By Sabina Mollot
For Stuyvesant Town resident Frank Scala, this is not his first time running for office in a race as a longshot candidate. In fact, it was just two years ago when Scala, who’s also the president of the Albano Republican Club, entered a race without even trying to win. He was completely inactive, merely giving Republican voters a chance to enter the name of someone from their own party.
This time, he’s running as a candidate for the New York State Assembly, 74th District, against Brian Kavanagh. In the last state election cycle in 2014, Scala ran against State Senator Brad Hoylman.
“Most of the time, people don’t vote for the person, they vote for the party,” said Scala, a native of Sicily, who, after over half a century living in the United States, still has the accent of his homeland intact.
For the past 40 years he’s been a barber at La Scala, a shop he owns, in an office building on Fifth Avenue. Ryant Serhant, a realtor featured on Bravo’s “Million Dollar Listing New York,” is a weekly client as are a number of others in show business, Scala said, along with more corporate types.
Overwhelming positive Yelp reviews commend his haircutting style and his providing of a “man’s man” environment, complete with racecar art on the walls and a stash of Playboys to peruse through.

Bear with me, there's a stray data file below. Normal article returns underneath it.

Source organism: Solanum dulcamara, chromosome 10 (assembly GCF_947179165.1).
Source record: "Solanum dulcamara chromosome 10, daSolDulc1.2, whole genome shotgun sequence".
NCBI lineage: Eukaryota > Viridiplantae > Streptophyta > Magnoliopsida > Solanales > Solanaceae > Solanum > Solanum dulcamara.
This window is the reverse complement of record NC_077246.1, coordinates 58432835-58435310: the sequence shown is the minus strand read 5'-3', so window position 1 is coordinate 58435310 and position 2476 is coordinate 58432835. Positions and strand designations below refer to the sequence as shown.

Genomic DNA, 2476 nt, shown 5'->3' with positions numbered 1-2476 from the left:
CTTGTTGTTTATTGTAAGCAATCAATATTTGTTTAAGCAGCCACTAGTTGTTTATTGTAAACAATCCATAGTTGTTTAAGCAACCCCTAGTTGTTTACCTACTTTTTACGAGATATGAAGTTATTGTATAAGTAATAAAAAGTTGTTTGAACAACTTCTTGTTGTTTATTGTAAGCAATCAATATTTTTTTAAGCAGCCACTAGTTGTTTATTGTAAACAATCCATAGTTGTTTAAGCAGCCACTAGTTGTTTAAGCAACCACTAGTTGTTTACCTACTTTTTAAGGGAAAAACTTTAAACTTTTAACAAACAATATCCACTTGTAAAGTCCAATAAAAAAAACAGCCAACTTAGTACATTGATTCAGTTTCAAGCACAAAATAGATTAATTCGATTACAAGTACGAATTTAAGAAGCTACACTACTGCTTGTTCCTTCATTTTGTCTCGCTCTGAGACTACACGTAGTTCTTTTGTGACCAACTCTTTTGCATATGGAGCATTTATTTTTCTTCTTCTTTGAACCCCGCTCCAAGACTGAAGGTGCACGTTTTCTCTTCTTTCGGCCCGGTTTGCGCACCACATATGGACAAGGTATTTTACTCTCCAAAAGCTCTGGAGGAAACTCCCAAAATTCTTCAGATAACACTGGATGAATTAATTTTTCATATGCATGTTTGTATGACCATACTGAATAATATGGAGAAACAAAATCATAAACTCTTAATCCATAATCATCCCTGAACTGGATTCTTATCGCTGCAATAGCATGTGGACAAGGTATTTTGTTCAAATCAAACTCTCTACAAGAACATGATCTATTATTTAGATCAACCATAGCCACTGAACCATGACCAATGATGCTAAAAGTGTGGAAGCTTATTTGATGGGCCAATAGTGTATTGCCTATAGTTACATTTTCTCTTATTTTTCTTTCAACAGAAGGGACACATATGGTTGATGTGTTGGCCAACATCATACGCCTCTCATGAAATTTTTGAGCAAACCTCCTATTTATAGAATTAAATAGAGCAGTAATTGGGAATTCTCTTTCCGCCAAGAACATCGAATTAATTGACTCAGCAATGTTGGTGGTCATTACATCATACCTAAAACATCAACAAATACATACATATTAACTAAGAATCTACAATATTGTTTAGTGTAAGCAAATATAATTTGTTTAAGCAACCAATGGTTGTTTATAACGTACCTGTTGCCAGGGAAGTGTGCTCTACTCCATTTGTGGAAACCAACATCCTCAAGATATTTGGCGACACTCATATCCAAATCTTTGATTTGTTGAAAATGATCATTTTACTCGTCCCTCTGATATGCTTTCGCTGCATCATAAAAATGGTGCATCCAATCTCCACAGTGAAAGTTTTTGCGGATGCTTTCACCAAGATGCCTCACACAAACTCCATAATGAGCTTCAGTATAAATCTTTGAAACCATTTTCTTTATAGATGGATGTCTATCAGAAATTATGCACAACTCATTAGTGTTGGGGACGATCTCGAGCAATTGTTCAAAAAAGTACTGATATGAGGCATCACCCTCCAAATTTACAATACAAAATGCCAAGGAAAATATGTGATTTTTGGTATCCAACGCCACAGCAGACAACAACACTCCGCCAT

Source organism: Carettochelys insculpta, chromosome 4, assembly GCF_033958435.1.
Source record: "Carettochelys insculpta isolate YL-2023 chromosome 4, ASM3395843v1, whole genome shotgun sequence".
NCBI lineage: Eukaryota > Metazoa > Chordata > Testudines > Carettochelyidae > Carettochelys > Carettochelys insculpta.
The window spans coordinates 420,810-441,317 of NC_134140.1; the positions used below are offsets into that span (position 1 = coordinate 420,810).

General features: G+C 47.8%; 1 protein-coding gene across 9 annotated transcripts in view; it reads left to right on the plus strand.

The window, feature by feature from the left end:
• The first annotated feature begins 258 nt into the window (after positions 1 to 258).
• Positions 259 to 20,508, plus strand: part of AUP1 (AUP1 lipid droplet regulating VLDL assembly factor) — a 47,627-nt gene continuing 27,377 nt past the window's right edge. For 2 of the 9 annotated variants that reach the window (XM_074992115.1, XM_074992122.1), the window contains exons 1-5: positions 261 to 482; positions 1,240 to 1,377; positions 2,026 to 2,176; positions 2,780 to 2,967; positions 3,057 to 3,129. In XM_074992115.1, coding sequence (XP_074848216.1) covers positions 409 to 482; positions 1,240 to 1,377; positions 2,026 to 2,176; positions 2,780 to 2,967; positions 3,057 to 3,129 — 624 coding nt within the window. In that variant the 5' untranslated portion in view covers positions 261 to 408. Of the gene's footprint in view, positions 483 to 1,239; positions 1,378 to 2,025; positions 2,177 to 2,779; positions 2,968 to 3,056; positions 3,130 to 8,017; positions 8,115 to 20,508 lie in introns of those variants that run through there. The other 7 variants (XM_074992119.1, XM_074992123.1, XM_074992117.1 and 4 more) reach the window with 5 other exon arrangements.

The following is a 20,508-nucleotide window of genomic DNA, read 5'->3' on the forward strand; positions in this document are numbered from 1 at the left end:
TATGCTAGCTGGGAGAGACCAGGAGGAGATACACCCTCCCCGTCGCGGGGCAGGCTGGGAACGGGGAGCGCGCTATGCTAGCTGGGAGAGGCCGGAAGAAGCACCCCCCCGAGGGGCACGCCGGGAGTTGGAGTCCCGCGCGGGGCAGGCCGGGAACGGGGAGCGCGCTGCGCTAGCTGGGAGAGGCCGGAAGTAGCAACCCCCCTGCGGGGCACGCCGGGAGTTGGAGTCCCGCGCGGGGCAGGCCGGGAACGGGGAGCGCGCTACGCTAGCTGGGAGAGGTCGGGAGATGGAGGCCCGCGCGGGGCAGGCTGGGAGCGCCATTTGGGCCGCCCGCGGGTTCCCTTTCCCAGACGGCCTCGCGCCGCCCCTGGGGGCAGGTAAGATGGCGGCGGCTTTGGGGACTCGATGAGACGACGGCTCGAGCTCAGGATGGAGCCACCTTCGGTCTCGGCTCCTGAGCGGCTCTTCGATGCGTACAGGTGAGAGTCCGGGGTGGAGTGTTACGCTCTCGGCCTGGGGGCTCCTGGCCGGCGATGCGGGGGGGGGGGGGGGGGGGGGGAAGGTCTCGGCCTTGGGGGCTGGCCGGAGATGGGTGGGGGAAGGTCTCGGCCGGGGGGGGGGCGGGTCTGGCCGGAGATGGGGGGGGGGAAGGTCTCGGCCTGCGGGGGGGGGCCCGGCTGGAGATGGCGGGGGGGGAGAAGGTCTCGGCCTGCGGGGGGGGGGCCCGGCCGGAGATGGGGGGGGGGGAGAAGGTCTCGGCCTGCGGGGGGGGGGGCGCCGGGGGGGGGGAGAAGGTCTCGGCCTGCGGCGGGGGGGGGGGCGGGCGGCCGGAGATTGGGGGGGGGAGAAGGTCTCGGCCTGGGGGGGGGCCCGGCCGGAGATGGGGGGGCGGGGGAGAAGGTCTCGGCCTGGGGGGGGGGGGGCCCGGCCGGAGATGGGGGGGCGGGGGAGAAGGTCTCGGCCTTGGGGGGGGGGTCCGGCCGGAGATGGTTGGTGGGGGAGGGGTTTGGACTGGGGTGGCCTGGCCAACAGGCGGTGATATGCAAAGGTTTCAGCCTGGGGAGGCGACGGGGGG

As for his current political campaign, Scala said he initially had just agreed to run at the request of the party, intending once again to run inactively.
However, he said this week that he now wants it to be a “legit” campaign, focused on helping the working class.
Prior to that shift, when asked about his inactive campaign, Adele Malpass, Manhattan GOP’s chairwoman, indicated that the organization didn’t have the resources to focus on that race as well as another it is focused on in the 73rd Assembly District. (Kavanagh’s district is the 74th.)
“The Manhattan GOP is in a rebuilding mode and we have to be strategic about allocating our resources,” she said in an email.
Still, Malpass praised Scala as a small business owner who “should be applauded.
“He consistently puts his community first supporting various nonprofits and community events and that is why we are proud that he is running on the Republican ticket to represent this district,” she said.
Prior to his 2014 run for office, Scala did make an effort to get elected in other races.
He first ran for City Council about 15 years ago for the 1st District, when he lived in Battery Party City. In 2006, after moving to Stuyvesant Town, he ran a spirited campaign for the Assembly.
Those races were based around a platform of protecting the status of rent-stabilized tenants, improving public schools (Scala’s wife Melanie is a public school teacher), protecting quality of life in the district, and imposing tougher penalties on anyone who commits a crime against a senior.
And, said Scala, those priorities haven’t changed over time. “I want to help my neighbors and small business people,” he said. “We need working class politicians to help working class people.”